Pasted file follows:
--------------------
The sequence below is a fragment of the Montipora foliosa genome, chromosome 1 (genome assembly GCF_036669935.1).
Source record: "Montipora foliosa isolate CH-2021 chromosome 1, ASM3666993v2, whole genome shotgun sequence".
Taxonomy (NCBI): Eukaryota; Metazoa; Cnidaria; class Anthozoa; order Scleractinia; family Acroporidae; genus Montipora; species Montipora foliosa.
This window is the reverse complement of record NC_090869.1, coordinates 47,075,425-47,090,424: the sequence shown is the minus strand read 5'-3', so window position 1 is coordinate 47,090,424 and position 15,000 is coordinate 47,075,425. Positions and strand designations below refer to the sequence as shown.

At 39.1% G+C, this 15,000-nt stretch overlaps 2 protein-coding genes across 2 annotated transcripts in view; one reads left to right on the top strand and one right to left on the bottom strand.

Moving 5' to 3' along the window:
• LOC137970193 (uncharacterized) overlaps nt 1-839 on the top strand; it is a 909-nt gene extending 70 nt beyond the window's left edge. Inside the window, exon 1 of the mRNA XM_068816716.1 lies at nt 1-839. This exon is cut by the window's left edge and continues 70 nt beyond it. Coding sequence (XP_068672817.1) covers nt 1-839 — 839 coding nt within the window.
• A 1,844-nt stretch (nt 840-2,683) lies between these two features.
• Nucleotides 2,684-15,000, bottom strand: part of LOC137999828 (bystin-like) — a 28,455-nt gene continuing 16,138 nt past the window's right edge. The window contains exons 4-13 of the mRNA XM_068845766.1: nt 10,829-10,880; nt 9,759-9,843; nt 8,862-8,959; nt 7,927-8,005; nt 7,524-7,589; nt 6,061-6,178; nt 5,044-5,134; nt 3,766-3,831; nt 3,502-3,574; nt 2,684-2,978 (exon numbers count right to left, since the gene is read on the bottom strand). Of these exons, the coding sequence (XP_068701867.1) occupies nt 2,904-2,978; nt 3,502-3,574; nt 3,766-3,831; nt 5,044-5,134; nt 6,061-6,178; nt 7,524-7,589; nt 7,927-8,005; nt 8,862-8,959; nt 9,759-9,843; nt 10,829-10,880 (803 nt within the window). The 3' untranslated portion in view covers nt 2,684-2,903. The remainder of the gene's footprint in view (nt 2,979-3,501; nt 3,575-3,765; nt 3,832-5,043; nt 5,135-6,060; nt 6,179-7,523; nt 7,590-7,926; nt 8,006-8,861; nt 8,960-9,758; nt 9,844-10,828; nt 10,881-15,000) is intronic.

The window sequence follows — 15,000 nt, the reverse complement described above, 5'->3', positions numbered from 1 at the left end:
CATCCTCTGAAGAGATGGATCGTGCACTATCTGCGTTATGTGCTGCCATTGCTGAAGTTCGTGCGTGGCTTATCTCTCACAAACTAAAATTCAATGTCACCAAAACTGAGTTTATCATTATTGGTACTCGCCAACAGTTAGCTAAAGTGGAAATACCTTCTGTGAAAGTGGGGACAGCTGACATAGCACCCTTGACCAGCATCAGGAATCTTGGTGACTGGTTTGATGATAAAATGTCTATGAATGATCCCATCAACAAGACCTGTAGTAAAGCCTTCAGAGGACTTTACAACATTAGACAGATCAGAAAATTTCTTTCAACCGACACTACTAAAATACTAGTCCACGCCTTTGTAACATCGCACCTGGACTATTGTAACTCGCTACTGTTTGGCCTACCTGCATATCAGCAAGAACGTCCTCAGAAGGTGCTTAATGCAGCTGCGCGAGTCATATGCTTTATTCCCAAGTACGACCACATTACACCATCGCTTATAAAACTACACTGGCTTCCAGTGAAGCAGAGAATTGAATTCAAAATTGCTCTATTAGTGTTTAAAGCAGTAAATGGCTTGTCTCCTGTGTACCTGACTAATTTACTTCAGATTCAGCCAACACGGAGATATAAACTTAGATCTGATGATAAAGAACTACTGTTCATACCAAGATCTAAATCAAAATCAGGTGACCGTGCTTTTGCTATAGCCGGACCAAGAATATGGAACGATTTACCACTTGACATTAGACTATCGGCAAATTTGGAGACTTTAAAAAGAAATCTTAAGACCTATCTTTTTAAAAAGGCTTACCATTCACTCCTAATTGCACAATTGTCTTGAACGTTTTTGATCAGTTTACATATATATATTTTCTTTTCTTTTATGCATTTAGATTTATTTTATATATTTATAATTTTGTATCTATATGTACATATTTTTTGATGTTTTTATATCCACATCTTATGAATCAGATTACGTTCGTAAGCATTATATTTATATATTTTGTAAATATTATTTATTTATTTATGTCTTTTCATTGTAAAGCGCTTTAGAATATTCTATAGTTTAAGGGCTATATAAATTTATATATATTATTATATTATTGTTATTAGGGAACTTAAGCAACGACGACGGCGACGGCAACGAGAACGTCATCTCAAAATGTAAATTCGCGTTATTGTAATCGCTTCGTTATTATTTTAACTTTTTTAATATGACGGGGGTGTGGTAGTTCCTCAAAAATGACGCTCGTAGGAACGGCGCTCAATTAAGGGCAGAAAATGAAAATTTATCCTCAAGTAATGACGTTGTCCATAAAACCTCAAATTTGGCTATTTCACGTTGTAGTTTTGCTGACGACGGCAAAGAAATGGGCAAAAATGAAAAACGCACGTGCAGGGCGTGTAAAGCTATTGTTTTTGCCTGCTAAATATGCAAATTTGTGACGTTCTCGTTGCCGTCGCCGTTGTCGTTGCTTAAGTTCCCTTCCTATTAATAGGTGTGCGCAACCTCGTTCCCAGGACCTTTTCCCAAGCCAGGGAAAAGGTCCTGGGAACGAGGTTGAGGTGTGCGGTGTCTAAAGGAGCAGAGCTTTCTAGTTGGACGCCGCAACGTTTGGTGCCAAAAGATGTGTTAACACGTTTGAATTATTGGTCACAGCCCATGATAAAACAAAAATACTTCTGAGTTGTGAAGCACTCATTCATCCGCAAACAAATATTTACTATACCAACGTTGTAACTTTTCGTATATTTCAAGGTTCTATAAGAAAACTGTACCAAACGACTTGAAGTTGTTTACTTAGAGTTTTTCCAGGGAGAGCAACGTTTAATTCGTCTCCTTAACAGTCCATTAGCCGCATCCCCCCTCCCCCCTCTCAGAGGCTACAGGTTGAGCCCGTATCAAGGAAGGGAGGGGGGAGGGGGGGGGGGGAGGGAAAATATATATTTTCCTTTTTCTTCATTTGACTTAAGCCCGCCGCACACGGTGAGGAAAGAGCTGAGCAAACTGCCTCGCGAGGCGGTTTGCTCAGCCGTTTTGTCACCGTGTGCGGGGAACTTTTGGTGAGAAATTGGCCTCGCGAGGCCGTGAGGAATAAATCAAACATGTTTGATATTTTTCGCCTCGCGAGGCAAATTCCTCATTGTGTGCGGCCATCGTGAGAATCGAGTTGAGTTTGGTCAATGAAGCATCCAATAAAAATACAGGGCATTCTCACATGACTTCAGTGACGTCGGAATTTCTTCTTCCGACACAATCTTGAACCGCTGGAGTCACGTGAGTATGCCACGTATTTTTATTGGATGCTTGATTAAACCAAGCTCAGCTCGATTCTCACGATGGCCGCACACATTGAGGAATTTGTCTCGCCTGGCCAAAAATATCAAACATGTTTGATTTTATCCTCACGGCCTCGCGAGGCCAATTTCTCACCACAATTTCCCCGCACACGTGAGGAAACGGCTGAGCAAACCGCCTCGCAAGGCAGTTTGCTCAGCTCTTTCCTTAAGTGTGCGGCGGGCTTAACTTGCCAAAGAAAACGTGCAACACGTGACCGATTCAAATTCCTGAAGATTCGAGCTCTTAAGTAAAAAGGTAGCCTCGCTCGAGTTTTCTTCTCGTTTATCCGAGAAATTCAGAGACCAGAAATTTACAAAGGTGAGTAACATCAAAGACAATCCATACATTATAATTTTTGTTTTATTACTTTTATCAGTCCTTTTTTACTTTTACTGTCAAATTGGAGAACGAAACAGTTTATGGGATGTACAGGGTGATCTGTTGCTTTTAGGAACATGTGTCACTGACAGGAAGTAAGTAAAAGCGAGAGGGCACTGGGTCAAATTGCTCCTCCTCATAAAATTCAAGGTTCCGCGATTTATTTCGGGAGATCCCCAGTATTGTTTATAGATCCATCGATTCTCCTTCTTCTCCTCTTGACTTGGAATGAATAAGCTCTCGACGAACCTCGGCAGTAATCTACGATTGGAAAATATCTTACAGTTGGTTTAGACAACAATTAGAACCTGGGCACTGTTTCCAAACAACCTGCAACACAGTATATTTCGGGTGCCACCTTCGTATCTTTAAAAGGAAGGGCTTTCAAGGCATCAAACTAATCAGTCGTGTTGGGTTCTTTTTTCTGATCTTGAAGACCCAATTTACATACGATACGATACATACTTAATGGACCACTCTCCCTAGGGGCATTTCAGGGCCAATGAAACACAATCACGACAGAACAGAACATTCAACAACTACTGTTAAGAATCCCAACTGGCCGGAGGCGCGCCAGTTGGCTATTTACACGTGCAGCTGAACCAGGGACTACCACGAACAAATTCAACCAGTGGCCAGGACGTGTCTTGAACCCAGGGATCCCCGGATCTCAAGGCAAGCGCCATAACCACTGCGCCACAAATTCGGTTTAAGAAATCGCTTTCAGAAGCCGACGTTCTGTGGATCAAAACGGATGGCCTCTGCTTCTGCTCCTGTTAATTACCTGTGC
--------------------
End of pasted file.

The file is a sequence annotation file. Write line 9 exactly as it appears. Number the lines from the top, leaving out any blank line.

• Nucleotides 2,684-15,000, bottom strand: part of LOC137999828 (bystin-like) — a 28,455-nt gene continuing 16,138 nt past the window's right edge. The window contains exons 4-13 of the mRNA XM_068845766.1: nt 10,829-10,880; nt 9,759-9,843; nt 8,862-8,959; nt 7,927-8,005; nt 7,524-7,589; nt 6,061-6,178; nt 5,044-5,134; nt 3,766-3,831; nt 3,502-3,574; nt 2,684-2,978 (exon numbers count right to left, since the gene is read on the bottom strand). Of these exons, the coding sequence (XP_068701867.1) occupies nt 2,904-2,978; nt 3,502-3,574; nt 3,766-3,831; nt 5,044-5,134; nt 6,061-6,178; nt 7,524-7,589; nt 7,927-8,005; nt 8,862-8,959; nt 9,759-9,843; nt 10,829-10,880 (803 nt within the window). The 3' untranslated portion in view covers nt 2,684-2,903. The remainder of the gene's footprint in view (nt 2,979-3,501; nt 3,575-3,765; nt 3,832-5,043; nt 5,135-6,060; nt 6,179-7,523; nt 7,590-7,926; nt 8,006-8,861; nt 8,960-9,758; nt 9,844-10,828; nt 10,881-15,000) is intronic.